Tapping & Tubing

  •  Sugarmaker Ben Holscher in the boils on Dec. 6, 2017. The Holscher family tapped 6,700 last fall, with amazing results.

  •  Sugarmaker Ben Holscher during a boil on Dec. 6 2017, drawing off. After tapping November 15, the family had already made 500 gallons of dark syrup by the first week in December.

  •  A full collection of sap on Dec. 6, 2017 at the Roxbury Mountain Maple farm in Hobart, N.Y. The family tapped 6,700 on Nov. 15 with great results.

  •  Roxbury Mountain where the Holscher family tapped 6,700 red maples on Nov. 15. They gushed. The family is considering tapping them again in November.

November tappers might go again

Holscher family made a ton last Nov.


HOBART, N.Y.—With the calendar turning to November, some sugarmakers are getting ready to start their season.

“We might do about 2500 next week,” said Ben Holscher of Roxbury Mountain Maple in the Catskills region of New York.

Last year the Holschers tapped November 15.  

Their effort was not necessarily part of a “fall tapping” experiment, but rather to get a very early start on the 2018 sugaring season.

“We’ve been tapping earlier and earlier in January anyway,” said Ben Holscher, 28, one of eight siblings in the Holscher family. “So what’s it going to hurt going a month or so earlier than that?  Might as well.”

“Yeah, it’s been weird,” said Dave Holscher, family patriarch, during a boil last Dec. 6.  “We’ve had better sap weather the past three weeks then we did all last year during sugaring season.”

In their valley, November and early December gave them a long three week stretch of perfect freezing nights in the 20s and daytime highs in the 40s.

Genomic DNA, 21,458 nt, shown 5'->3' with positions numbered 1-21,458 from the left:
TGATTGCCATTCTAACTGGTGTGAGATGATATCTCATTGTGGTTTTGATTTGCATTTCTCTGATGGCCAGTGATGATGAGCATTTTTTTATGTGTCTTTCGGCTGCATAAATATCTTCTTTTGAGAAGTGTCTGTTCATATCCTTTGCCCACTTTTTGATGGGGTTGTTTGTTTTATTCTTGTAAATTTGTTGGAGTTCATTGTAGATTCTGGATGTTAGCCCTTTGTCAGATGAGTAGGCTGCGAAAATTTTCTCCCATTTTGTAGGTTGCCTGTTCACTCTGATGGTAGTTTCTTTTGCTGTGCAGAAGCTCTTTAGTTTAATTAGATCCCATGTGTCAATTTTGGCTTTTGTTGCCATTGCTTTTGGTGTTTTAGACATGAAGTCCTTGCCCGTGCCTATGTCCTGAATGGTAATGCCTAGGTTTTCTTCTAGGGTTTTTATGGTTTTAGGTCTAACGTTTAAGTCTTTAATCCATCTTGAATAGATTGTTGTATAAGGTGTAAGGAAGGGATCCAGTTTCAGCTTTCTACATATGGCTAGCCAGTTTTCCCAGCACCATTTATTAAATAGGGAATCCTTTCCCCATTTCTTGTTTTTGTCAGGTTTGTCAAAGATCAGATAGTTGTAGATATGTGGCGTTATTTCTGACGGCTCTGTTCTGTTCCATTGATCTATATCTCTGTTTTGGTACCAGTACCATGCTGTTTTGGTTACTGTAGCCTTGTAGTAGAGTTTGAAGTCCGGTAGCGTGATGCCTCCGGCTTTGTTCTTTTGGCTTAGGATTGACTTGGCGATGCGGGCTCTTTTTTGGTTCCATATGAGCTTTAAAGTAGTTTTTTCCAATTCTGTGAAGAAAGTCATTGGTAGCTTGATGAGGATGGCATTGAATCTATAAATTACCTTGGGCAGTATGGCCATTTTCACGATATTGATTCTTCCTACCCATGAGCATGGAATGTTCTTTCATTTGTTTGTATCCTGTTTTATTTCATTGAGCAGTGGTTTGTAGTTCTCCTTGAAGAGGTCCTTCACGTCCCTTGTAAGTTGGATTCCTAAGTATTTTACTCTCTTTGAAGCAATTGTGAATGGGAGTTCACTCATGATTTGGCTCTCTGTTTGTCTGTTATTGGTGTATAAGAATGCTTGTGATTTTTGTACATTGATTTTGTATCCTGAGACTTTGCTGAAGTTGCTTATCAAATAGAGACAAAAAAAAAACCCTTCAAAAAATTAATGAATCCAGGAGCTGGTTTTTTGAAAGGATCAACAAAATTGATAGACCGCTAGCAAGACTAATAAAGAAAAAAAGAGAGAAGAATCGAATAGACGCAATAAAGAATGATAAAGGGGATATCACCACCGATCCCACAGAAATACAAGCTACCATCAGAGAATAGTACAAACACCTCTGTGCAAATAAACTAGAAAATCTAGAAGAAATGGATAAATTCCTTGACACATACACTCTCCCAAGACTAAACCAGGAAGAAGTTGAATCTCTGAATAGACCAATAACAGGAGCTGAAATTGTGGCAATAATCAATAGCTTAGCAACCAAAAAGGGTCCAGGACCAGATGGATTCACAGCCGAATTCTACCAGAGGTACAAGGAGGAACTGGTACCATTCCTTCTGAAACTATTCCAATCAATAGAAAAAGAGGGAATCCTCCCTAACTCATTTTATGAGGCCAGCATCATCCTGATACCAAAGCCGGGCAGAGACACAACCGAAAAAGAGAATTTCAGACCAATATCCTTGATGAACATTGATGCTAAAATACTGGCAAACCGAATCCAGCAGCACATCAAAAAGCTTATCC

Trees were gushing.

The Holschers only tapped about a quarter of their total sugarbush, approximately 6,700 taps in a lower bush of all Red maples.  

Their first boil was Nov. 27.  By Dec. 6, during a tour for The Maple News, they were already over 500 gallons of all dark or very dark syrup.

They were surprised by the production.  It took three or four days of freezing nights and warm days before the sap finally started to run.  When it did, the trees did pretty well, producing about 1.8 percent sugar on average.  But gave them darker grades then they expected to see.

“We thought we’d have a lot more Golden since it’s first run, but it didn’t work out that way,” Dave said.

The decision to get going early was a pretty easy one for the Holschers.

“We didn’t see any negatives to it,” Ben Holscher said.  

He said by getting tapped and operating so early, he was making best use of amortized equipment.  

“We are spreading out the costs,” he said.

He was also getting through any kind of problems or equipment tweaks that inevitably come during the start-up phase of the season.  Equipment dealers and people to make repairs are much more available in late fall than at the beginning of the season, when there’s an industry-wide rush to production.

The Holschers are also producing fresh product when they need it most—during the holidays.

“This all comes during our busiest selling season,” Ben Holscher said.

The family is a regular fixture in the New York City farmers markets at the World Trade Center and Union Square.  They also had a six week stint selling product at Rockefeller Center.

“We’re almost out of Golden and were almost out of Amber and we’re getting low on Dark,” Dave Holscher said, assessing his inventory with three weeks to Christmas.

Another big reason for the early start was to help build up an inventory of a new collateral product—permeate.

The Holschers have a contract with Asarasi bottled water, a new company packaging and distributing RO permeate water and marketing it as “tree filtered.”

Asarasi owner Adam Lazare worked out a deal with the Holschers to take their permeate water.  They plan on delivering about 8000 gallons from the fall production.  

Lazare has worked out deals with sugarmakers throughout the Maple Belt, paying 10 cents per gallon.

“We wanted to help out Adam,” Ben said.

The Holschers are making a bet on an early season lasting through the traditional season, and expect their tap holes to stay open and productive through April, as long as they maintain high vacuum on the pipeline.

Over at the Arnott Forest research center at Cornell University in Ithaca, N.Y., researcher Stephen Childs also had fairly decent results during a fall tapping experiment in 2016.

“We tapped 1,200 in November and they were still flowing when we pulled them on the 13th of April,” Childs said.  “They were still wet.”